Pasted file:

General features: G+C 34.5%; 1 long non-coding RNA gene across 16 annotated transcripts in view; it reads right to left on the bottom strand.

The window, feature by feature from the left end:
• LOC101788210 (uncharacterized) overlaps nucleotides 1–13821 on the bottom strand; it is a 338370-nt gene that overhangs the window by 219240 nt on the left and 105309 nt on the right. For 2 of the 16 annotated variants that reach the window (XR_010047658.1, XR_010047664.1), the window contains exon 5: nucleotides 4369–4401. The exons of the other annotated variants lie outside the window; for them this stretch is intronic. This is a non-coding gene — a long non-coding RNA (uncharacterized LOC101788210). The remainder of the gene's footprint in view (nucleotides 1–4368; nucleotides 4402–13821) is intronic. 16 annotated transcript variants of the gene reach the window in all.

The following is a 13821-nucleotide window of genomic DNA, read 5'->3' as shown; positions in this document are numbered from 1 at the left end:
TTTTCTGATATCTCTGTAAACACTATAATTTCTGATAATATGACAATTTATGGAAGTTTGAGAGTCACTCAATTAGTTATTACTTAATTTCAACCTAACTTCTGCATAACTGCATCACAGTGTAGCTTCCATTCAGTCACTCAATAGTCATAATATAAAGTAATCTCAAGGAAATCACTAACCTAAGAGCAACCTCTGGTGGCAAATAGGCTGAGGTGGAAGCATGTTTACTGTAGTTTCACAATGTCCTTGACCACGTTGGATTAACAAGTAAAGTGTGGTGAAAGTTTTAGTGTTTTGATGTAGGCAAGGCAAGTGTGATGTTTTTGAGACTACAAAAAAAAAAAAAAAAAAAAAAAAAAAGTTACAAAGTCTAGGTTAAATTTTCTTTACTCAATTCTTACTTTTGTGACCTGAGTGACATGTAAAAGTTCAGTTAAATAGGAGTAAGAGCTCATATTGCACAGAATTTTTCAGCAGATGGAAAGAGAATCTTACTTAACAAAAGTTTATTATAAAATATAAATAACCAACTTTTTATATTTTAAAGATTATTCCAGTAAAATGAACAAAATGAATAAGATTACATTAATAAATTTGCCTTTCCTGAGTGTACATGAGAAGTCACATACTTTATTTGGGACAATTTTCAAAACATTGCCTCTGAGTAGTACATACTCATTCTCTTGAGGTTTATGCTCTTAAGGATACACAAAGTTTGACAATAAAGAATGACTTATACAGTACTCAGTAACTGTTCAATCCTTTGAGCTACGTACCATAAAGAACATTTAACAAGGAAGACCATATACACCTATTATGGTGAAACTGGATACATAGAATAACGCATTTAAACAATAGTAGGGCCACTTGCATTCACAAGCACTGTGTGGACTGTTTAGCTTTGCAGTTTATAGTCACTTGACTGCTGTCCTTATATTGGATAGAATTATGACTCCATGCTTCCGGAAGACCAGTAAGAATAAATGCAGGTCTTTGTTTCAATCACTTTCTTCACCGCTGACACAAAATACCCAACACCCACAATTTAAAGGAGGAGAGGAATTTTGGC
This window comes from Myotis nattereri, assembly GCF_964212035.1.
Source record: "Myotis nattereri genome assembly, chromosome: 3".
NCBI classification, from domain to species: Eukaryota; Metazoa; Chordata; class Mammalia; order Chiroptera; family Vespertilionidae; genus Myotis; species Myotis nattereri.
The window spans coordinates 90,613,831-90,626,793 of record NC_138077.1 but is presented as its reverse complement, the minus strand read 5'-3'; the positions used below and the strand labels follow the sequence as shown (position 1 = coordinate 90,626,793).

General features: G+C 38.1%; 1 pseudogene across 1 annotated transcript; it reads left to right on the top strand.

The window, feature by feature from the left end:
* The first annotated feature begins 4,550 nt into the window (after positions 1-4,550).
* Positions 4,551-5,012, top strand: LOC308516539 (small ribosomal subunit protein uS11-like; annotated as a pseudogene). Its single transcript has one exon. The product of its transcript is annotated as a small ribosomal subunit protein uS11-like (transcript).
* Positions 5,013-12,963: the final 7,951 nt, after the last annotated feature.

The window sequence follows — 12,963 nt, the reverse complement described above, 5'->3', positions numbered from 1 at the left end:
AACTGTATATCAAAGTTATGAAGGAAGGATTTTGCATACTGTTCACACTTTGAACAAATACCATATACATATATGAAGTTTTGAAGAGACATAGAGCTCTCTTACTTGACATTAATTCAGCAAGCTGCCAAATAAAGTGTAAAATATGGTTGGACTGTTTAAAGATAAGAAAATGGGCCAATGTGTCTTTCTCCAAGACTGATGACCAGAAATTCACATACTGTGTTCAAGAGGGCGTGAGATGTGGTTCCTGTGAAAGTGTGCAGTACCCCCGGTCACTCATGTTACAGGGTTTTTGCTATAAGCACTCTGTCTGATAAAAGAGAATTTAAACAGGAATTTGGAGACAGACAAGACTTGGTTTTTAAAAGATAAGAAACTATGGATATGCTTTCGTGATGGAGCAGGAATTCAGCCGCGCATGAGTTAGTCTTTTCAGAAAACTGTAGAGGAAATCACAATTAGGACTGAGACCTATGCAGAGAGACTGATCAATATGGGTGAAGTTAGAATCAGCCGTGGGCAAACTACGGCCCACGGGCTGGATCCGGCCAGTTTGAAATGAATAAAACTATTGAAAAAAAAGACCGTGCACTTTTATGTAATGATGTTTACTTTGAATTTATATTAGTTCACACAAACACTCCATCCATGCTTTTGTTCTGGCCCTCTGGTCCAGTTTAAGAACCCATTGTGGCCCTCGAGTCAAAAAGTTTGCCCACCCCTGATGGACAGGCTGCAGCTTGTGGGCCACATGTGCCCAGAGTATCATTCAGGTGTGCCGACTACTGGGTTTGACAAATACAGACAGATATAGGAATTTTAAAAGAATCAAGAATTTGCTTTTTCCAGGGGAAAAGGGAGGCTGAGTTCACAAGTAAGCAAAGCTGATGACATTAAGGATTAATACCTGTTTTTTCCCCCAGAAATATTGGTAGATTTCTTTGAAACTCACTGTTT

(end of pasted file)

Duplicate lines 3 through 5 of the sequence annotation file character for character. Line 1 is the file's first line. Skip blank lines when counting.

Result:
• LOC101788210 (uncharacterized) overlaps nucleotides 1–13821 on the bottom strand; it is a 338370-nt gene that overhangs the window by 219240 nt on the left and 105309 nt on the right. For 2 of the 16 annotated variants that reach the window (XR_010047658.1, XR_010047664.1), the window contains exon 5: nucleotides 4369–4401. The exons of the other annotated variants lie outside the window; for them this stretch is intronic. This is a non-coding gene — a long non-coding RNA (uncharacterized LOC101788210). The remainder of the gene's footprint in view (nucleotides 1–4368; nucleotides 4402–13821) is intronic. 16 annotated transcript variants of the gene reach the window in all.

The following is a 13821-nucleotide window of genomic DNA, read 5'->3' as shown; positions in this document are numbered from 1 at the left end:
TTTTCTGATATCTCTGTAAACACTATAATTTCTGATAATATGACAATTTATGGAAGTTTGAGAGTCACTCAATTAGTTATTACTTAATTTCAACCTAACTTCTGCATAACTGCATCACAGTGTAGCTTCCATTCAGTCACTCAATAGTCATAATATAAAGTAATCTCAAGGAAATCACTAACCTAAGAGCAACCTCTGGTGGCAAATAGGCTGAGGTGGAAGCATGTTTACTGTAGTTTCACAATGTCCTTGACCACGTTGGATTAACAAGTAAAGTGTGGTGAAAGTTTTAGTGTTTTGATGTAGGCAAGGCAAGTGTGATGTTTTTGAGACTACAAAAAAAAAAAAAAAAAAAAAAAAAAAGTTACAAAGTCTAGGTTAAATTTTCTTTACTCAATTCTTACTTTTGTGACCTGAGTGACATGTAAAAGTTCAGTTAAATAGGAGTAAGAGCTCATATTGCACAGAATTTTTCAGCAGATGGAAAGAGAATCTTACTTAACAAAAGTTTATTATAAAATATAAATAACCAACTTTTTATATTTTAAAGATTATTCCAGTAAAATGAACAAAATGAATAAGATTACATTAATAAATTTGCCTTTCCTGAGTGTACATGAGAAGTCACATACTTTATTTGGGACAATTTTCAAAACATTGCCTCTGAGTAGTACATACTCATTCTCTTGAGGTTTATGCTCTTAAGGATACACAAAGTTTGACAATAAAGAATGACTTATACAGTACTCAGTAACTGTTCAATCCTTTGAGCTACGTACCATAAAGAACATTTAACAAGGAAGACCATATACACCTATTATGGTGAAACTGGATACATAGAATAACGCATTTAAACAATAGTAGGGCCACTTGCATTCACAAGCACTGTGTGGACTGTTTAGCTTTGCAGTTTATAGTCACTTGACTGCTGTCCTTATATTGGATAGAATTATGACTCCATGCTTCCGGAAGACCAGTAAGAATAAATGCAGGTCTTTGTTTCAATCACTTTCTTCACCGCTGACACAAAATACCCAACACCCACAATTTAAAGGAGGAGAGGAATTTTGGC